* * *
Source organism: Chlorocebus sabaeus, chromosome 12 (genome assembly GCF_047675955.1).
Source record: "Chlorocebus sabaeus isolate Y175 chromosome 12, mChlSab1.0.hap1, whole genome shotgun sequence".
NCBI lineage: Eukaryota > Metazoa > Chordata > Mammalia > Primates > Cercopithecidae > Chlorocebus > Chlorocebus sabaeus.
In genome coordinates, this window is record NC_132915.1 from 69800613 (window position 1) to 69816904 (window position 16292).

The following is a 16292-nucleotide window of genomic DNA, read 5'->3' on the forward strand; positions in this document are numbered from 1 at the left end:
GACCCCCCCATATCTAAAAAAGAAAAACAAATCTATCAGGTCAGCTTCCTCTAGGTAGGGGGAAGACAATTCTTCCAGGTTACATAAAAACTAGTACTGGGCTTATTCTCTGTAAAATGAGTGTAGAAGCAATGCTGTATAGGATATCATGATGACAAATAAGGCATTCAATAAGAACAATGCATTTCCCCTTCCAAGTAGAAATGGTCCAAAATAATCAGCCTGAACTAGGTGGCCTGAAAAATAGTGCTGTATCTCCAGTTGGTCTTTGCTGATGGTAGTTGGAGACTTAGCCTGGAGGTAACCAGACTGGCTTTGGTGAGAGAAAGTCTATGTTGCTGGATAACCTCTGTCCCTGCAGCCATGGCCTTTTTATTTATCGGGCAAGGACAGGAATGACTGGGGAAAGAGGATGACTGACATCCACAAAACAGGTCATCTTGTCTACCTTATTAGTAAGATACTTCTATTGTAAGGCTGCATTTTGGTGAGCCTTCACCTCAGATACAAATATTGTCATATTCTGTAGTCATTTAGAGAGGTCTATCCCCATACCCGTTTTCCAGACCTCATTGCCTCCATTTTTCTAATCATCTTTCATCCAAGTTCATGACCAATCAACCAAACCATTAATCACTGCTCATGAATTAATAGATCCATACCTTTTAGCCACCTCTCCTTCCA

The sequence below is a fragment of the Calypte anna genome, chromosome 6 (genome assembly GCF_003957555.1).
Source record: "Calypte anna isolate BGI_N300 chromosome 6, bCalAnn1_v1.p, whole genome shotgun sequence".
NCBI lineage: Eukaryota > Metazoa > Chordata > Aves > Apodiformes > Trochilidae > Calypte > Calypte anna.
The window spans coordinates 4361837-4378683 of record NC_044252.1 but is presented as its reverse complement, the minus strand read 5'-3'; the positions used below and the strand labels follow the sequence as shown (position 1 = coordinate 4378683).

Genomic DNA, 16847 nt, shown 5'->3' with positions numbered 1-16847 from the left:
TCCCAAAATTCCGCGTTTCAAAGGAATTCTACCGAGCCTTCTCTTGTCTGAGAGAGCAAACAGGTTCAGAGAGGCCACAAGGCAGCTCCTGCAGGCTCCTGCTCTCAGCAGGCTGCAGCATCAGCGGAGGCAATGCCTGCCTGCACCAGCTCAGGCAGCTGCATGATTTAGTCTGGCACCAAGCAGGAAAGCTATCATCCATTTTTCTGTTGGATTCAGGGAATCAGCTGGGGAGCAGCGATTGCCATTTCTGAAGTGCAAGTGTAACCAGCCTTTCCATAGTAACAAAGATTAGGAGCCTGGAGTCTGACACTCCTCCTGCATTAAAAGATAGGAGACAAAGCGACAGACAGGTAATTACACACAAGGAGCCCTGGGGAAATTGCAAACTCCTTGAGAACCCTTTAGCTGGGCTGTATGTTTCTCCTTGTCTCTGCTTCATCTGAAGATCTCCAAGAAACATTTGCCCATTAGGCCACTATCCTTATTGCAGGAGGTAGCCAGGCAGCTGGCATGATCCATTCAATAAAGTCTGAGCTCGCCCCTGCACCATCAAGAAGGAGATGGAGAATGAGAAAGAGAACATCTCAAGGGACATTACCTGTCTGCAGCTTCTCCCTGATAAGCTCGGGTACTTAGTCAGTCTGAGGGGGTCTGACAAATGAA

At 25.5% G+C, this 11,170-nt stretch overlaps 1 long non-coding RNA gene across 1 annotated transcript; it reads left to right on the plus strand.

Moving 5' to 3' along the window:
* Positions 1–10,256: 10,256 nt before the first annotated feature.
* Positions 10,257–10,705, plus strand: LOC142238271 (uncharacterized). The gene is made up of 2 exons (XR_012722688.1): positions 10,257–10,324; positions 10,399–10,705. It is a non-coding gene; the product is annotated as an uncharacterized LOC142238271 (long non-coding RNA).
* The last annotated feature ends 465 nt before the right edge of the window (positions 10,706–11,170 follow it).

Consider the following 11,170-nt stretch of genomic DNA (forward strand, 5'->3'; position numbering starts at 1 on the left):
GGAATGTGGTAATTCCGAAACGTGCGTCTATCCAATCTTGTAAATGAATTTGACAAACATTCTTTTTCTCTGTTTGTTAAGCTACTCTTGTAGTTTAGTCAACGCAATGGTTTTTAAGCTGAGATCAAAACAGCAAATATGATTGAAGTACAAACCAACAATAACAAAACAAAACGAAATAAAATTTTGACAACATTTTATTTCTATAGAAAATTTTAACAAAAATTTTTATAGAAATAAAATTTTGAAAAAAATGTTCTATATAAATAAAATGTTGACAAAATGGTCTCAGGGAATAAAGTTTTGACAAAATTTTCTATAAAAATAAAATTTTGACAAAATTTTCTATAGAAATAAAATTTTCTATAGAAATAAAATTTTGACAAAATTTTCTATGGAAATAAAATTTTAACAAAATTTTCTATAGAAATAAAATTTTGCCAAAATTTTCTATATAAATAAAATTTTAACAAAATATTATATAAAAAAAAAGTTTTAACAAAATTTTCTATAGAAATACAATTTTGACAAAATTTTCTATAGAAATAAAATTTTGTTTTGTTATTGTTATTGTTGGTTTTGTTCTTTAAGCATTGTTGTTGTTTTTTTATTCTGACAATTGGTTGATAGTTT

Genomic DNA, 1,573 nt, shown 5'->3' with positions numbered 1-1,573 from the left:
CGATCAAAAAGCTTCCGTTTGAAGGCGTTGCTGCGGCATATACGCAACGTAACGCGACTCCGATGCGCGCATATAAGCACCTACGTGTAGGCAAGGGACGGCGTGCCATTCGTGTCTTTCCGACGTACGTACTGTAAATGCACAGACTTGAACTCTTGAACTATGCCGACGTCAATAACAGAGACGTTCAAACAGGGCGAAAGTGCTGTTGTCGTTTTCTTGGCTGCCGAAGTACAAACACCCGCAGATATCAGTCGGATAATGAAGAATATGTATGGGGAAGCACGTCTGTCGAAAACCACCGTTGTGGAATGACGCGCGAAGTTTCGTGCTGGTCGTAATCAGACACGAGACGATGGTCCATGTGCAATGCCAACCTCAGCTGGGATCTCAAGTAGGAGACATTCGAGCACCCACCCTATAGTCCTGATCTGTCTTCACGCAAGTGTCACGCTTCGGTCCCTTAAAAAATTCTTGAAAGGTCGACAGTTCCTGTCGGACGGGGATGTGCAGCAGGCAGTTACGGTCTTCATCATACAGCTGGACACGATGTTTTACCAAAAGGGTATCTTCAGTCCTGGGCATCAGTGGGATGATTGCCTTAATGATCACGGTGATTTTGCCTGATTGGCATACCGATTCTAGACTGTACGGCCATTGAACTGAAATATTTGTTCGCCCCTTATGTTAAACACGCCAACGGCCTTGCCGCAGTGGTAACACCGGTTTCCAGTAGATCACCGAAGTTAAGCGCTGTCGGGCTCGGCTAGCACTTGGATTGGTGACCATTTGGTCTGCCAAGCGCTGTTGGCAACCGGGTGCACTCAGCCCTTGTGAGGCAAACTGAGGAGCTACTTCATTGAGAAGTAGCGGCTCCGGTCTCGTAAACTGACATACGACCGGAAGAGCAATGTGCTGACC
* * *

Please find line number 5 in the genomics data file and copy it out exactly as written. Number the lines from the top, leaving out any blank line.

The following is a 16292-nucleotide window of genomic DNA, read 5'->3' on the forward strand; positions in this document are numbered from 1 at the left end: